As of now, a little less than 10,000 people have signed the petition, which is only a small fraction of the G-mail users, and the YouTube advertisement have received far more “dislikes” than “likes”. Maybe this strategy isn’t as successful as Microsoft had hoped it would be. With Google being the most popular search engine, it is going to take more than that to persuade its users to up and switch to Microsoft. What does this say about Microsoft as a company? Will this be the new advertising technique of the future? Will we no longer see companies like Coke and Pepsi beating around the bush but rather taking deliberate stabs at one another? Only time will tell, but it will be interesting to see where the rest of Microsoft’s campaigning takes us.

Callie Fenlon

5 thoughts on “Are You Getting Scroogled?

  1. I find it very disturbing how personal information is so easily being used aganist me. However, the most perplexing thing is the reaction of Microsoft Outlook. Taking such a big stab at Google is a bold move. Google is the most popular search engine so it will take a lot to bring it down. Only time will tell if Microsoft Outlook’s approach worked.

    Anna Zima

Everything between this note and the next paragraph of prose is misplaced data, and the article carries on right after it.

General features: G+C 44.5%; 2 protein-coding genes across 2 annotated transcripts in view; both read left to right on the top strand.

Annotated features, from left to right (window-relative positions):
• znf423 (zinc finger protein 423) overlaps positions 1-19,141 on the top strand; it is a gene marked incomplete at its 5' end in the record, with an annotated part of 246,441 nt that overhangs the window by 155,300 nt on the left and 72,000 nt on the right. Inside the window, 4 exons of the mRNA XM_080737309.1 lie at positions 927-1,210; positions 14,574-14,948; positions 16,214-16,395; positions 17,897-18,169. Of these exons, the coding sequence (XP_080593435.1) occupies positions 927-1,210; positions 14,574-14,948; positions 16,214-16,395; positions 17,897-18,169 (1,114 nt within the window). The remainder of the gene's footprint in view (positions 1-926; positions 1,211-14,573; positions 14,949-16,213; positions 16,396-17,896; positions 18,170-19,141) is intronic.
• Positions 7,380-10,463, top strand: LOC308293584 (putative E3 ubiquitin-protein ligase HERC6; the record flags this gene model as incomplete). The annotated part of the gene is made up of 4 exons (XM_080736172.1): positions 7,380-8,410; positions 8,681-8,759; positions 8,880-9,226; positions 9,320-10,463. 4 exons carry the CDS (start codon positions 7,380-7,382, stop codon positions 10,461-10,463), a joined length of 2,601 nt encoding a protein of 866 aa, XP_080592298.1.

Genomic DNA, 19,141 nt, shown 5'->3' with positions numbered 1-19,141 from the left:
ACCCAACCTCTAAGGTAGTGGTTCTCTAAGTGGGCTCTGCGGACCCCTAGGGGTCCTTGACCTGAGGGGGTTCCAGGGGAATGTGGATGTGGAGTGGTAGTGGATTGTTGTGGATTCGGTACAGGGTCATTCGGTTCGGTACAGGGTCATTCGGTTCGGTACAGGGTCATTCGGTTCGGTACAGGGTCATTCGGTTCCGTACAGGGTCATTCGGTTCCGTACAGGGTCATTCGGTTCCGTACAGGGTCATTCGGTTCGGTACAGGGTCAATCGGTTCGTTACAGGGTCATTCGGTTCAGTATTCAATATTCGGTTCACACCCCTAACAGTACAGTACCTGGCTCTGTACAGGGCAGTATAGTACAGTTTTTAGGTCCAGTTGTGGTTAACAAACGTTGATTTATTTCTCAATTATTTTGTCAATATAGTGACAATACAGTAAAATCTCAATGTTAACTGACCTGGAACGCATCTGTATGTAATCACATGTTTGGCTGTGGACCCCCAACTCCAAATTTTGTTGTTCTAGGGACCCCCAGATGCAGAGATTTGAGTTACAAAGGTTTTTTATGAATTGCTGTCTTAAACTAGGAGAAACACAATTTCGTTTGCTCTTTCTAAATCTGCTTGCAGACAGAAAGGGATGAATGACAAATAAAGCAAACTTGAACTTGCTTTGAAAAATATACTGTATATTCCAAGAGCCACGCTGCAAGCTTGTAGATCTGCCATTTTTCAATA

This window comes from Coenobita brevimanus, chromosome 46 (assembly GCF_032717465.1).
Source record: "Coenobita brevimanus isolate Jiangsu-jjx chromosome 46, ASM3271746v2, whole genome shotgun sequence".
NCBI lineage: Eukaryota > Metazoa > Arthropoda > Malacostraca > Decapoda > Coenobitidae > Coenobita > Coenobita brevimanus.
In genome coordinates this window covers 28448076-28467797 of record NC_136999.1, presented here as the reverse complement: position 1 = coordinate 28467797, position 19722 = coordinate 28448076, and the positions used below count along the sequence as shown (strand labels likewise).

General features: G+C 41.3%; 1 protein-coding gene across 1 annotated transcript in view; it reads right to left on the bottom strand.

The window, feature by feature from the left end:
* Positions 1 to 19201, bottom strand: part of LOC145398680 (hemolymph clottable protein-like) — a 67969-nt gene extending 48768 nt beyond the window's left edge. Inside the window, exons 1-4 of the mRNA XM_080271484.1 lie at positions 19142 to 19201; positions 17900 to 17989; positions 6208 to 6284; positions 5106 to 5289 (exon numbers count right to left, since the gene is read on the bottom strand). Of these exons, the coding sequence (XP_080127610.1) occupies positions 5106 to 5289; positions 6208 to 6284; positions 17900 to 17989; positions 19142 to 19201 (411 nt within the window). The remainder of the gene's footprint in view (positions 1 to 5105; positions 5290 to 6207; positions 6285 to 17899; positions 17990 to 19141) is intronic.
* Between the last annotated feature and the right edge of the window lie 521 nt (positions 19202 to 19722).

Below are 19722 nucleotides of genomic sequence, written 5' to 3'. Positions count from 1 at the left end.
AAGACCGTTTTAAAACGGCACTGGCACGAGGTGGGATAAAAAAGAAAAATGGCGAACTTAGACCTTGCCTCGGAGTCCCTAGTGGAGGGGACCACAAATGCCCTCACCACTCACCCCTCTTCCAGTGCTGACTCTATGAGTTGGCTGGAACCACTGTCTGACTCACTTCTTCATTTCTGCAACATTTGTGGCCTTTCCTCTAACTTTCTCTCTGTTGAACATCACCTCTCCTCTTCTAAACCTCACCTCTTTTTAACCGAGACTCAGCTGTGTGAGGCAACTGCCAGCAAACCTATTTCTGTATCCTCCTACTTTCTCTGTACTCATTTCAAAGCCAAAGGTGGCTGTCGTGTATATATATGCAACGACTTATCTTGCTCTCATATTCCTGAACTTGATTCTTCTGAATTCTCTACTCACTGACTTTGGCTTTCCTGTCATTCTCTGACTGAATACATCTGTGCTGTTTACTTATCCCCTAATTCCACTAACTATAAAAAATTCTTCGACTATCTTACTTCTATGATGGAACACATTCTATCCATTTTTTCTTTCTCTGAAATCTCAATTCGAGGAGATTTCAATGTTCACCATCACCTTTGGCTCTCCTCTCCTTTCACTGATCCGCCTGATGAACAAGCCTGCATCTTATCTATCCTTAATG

2. Having not heard anything about Google implementing a new privacy policy, I found this entry very interesting. Although Google will be pulling more information from users, it isn’t like they are going to be using the information in a bad way against users. Advertising is something that is inevitable on the internet these days, and I think this might actually be a good thing. As someone who normally ignores the ads I see on while browsing the internet, I actually find it nice when it is something relevant to my interests. Facebook has been gathering information from what users are interested in to decide which ads to display to that user for some time now, and I think it actually works better for the companies doing the advertising. If it is a company relevant to a user’s interests, they will most likely click on it to explore more. Companies that don’t benefit from this type of advertising can take their business elsewhere instead of wasting money on a lost cause. As far as Microsoft’s attacks go, I think it is a desperate attempt to keep their loyal users. I think it is a very unprofessional way to discredit the competition. Microsoft should be promoting the positives of their products/services. In my personal opinion, I think that if a company can’t win over customers or users without resorting to blatantly attacking the competition, they aren’t doing a very good job themselves. I do find it ironic that the ads are on the competition’s websites, but maybe they allow it because they know they need each other to stay relevant. There is a connection between the two because they each have to keep improving because consumers like new things. If there were only one search engine, things may not work how they are supposed to and it wouldn’t be as effective. Each company needs the other to push them to keep improving. I really enjoyed this entry, and I really like how it was compared to ads during political campaigns. With more dislikes than likes, and less signatures than they probably hoped for, I don’t see this advertising attack campaign working, and I really don’t see it influencing future ads. I, personally, find attack ads to be annoying and irrelevant, and I always want to avoid whatever they’re selling. I guess only time will tell how the rest of the population feels.